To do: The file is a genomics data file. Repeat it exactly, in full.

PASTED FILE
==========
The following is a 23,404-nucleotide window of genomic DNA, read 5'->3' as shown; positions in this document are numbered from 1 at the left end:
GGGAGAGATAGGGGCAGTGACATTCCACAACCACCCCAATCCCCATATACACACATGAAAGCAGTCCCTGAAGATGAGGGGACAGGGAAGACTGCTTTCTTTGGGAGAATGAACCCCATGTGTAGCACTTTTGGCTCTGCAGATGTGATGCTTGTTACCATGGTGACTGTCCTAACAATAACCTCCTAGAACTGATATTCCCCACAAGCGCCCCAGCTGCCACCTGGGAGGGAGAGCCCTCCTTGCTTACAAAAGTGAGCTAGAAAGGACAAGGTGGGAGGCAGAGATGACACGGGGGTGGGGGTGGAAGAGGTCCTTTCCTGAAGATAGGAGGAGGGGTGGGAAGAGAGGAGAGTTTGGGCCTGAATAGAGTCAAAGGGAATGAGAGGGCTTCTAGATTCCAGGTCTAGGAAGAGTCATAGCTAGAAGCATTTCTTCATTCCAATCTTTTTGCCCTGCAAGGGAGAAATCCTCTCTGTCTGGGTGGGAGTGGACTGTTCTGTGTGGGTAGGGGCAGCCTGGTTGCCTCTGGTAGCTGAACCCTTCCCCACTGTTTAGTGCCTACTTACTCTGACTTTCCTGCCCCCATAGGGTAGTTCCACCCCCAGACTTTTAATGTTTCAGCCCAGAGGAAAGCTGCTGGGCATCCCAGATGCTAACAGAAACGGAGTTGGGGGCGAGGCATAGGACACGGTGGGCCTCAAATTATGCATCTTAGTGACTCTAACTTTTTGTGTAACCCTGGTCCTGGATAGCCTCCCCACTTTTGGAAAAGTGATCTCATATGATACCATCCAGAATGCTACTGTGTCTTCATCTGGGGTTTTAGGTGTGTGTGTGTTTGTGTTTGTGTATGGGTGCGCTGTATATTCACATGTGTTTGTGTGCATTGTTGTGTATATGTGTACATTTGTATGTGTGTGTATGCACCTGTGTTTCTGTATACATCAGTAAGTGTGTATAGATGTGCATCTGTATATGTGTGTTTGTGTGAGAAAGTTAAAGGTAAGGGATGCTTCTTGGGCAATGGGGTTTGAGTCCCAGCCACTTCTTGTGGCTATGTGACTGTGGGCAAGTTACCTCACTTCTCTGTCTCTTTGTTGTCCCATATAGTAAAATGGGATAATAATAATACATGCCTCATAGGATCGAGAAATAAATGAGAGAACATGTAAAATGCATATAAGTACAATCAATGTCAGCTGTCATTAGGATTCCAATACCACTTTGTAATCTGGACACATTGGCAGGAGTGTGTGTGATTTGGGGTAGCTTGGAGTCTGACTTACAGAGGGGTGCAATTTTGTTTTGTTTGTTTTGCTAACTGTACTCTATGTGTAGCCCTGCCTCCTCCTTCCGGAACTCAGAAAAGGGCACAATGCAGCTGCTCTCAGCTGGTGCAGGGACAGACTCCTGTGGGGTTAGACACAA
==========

The following is a 23,404-nucleotide window of genomic DNA, read 5'->3' as shown; positions in this document are numbered from 1 at the left end:
GGGAGAGATAGGGGCAGTGACATTCCACAACCACCCCAATCCCCATATACACACATGAAAGCAGTCCCTGAAGATGAGGGGACAGGGAAGACTGCTTTCTTTGGGAGAATGAACCCCATGTGTAGCACTTTTGGCTCTGCAGATGTGATGCTTGTTACCATGGTGACTGTCCTAACAATAACCTCCTAGAACTGATATTCCCCACAAGCGCCCCAGCTGCCACCTGGGAGGGAGAGCCCTCCTTGCTTACAAAAGTGAGCTAGAAAGGACAAGGTGGGAGGCAGAGATGACACGGGGGTGGGGGTGGAAGAGGTCCTTTCCTGAAGATAGGAGGAGGGGTGGGAAGAGAGGAGAGTTTGGGCCTGAATAGAGTCAAAGGGAATGAGAGGGCTTCTAGATTCCAGGTCTAGGAAGAGTCATAGCTAGAAGCATTTCTTCATTCCAATCTTTTTGCCCTGCAAGGGAGAAATCCTCTCTGTCTGGGTGGGAGTGGACTGTTCTGTGTGGGTAGGGGCAGCCTGGTTGCCTCTGGTAGCTGAACCCTTCCCCACTGTTTAGTGCCTACTTACTCTGACTTTCCTGCCCCCATAGGGTAGTTCCACCCCCAGACTTTTAATGTTTCAGCCCAGAGGAAAGCTGCTGGGCATCCCAGATGCTAACAGAAACGGAGTTGGGGGCGAGGCATAGGACACGGTGGGCCTCAAATTATGCATCTTAGTGACTCTAACTTTTTGTGTAACCCTGGTCCTGGATAGCCTCCCCACTTTTGGAAAAGTGATCTCATATGATACCATCCAGAATGCTACTGTGTCTTCATCTGGGGTTTTAGGTGTGTGTGTGTTTGTGTTTGTGTATGGGTGCGCTGTATATTCACATGTGTTTGTGTGCATTGTTGTGTATATGTGTACATTTGTATGTGTGTGTATGCACCTGTGTTTCTGTATACATCAGTAAGTGTGTATAGATGTGCATCTGTATATGTGTGTTTGTGTGAGAAAGTTAAAGGTAAGGGATGCTTCTTGGGCAATGGGGTTTGAGTCCCAGCCACTTCTTGTGGCTATGTGACTGTGGGCAAGTTACCTCACTTCTCTGTCTCTTTGTTGTCCCATATAGTAAAATGGGATAATAATAATACATGCCTCATAGGATCGAGAAATAAATGAGAGAACATGTAAAATGCATATAAGTACAATCAATGTCAGCTGTCATTAGGATTCCAATACCACTTTGTAATCTGGACACATTGGCAGGAGTGTGTGTGATTTGGGGTAGCTTGGAGTCTGACTTACAGAGGGGTGCAATTTTGTTTTGTTTGTTTTGCTAACTGTACTCTATGTGTAGCCCTGCCTCCTCCTTCCGGAACTCAGAAAAGGGCACAATGCAGCTGCTCTCAGCTGGTGCAGGGACAGACTCCTGTGGGGTTAGACACAA